Mimí’s Parranda / La parranda de Mimí
by Lydia M. Gil, Hernán Sosa (Illustrator)

A Puerto Rican holiday tradition comes to life on the pages of this colorful bilingual picture book

Like most young children, Mimí loves Christmas time, so much so that she doesn’t even mind the bitter cold. But while her friends plan to ask for skates, sleds, coats and boots for Christmas, Mimí wants a straw hat, new sandals, a polka-dot bathing suit, and maybe even a beach ball. She’ll need toys and clothing for warm weather because she goes to Puerto Rico every Christmas, and she can’t wait to go again this year!

Mimí especially looks forward to her annual parranda, the Puerto Rican version of Christmas caroling. She loves it when everyone arrives late at night and wakes her up by playing their instruments—güiros, palitos, maracas, guitars, tambourines. And the food … she dreams about a table brimming with all her favorites: roasted pork, pasteles, and arroz con leche.

But when she learns that her family won’t be able to go to Puerto Rico this year, Mimí is crushed. She is so sad that she loses interest in her class’s holiday party, and on the day of the party, she decides to stay home in bed. Just as Mimí is falling asleep, though, she hears the unmistakable sounds of musical instruments. Could it be that she’ll get her parranda after all?

Rich with Puerto Rican cultural traditions and complemented by vibrant illustrations, Mimí’s Parranda / La parranda de Mimí will have children ages 3-7 eagerly anticipating their own holiday traditions.

Goodnight, Papito Dios / Buenas noches, Papito Dios
by Victor Villaseñor, José Ramírez (Illustrator)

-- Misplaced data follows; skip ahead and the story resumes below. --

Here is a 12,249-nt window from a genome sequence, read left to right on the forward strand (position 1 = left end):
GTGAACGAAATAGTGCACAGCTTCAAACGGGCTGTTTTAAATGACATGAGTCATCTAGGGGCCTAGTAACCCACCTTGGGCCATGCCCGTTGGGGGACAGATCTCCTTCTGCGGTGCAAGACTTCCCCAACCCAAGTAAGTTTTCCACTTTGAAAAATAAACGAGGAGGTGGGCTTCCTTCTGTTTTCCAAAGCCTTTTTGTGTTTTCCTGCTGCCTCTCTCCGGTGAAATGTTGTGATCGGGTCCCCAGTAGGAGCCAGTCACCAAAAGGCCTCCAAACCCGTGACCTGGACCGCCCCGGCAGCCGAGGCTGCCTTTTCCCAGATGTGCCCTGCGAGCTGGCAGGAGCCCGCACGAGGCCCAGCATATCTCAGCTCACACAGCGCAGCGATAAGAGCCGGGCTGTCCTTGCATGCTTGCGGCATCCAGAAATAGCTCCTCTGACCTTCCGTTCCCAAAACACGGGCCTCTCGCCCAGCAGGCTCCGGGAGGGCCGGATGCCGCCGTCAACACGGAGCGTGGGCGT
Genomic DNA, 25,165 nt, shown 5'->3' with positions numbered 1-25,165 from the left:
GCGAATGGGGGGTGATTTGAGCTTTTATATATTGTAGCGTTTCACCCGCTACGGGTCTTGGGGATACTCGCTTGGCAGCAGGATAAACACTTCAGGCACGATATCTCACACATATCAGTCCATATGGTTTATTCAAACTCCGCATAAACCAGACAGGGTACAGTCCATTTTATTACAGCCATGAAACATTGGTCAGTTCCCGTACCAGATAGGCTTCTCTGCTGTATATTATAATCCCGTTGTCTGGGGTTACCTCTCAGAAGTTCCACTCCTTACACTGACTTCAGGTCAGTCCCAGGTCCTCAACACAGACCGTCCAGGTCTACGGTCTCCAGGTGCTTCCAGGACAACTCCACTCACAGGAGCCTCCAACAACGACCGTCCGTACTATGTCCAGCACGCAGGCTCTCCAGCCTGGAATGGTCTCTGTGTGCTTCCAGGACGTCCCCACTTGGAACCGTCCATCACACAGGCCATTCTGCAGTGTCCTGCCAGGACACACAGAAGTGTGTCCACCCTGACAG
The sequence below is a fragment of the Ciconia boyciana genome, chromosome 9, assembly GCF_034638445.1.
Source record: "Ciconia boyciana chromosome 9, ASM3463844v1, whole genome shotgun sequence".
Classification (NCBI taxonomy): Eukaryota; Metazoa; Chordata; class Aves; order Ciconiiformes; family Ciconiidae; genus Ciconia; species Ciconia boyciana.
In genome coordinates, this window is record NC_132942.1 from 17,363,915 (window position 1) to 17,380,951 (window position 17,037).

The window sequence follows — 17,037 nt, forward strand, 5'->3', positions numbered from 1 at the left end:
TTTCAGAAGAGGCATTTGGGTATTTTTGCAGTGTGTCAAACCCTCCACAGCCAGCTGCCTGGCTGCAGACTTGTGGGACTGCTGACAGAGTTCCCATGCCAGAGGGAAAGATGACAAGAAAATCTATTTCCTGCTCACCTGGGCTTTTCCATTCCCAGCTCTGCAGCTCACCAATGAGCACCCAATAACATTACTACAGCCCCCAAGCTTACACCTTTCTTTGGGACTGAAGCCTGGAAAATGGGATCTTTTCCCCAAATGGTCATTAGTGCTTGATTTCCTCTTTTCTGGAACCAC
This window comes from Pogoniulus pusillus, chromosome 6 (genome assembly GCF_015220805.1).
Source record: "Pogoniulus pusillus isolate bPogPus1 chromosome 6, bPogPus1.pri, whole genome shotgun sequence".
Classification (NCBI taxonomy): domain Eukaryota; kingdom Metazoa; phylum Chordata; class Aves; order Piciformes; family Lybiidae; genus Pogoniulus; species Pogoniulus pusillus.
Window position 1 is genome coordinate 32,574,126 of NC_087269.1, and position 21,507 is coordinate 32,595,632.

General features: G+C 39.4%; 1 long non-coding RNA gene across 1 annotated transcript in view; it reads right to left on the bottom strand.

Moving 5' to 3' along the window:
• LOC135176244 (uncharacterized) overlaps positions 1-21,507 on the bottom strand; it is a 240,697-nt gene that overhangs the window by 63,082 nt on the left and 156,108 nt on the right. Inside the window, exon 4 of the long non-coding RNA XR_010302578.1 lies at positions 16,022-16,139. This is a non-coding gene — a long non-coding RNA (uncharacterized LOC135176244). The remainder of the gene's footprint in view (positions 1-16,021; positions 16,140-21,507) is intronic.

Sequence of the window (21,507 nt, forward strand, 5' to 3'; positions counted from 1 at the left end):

Popular Chicano author shares his family’s bedtime story with children in English and Spanish

“Papá, I don’t want to go to sleep. I’m scared.”

Everyone knows that the trick to putting children to bed is creating a bedtime routine, and in this new children’s story from Victor Villaseñor, he recreates his own family’s bedtime tradition.

Papá tells his son that every night when he was a boy, his mother would sing him to sleep with the turtledove song. “Coo-coo-roo-coo-coooo,” he sings, and tells the little boy about his very own Guardian Angel who will take him through the night sky to be reunited with God, or Papito Dios. “Then in the morning, you’ll come back refreshed, rested, and powerful as the wind.”

As Papá sings the turtledove song to his son, he reminds the child that Mamá loves him, the dog and the cat love him, and his brothers and sisters love him too. Even the trees and grass and the flowers that dance in the wind love him. Gradually, the boy drifts off to sleep, feeling safe and warm in God’s love and dreaming of the day when he will sing the turtledove song to his own children.


Anonymous said...

A fine post to mark your move over to Wednesday's on La Bloga, René.

If my school doesn't have these, I'm getting at least three of them.

Gracias por los artículos que hiciste por tantos sábados. Bienvenido al miércoles.


Anonymous said...

Hola Rene. Te leere los miercoles entonces. Un placer conocerte en S.A.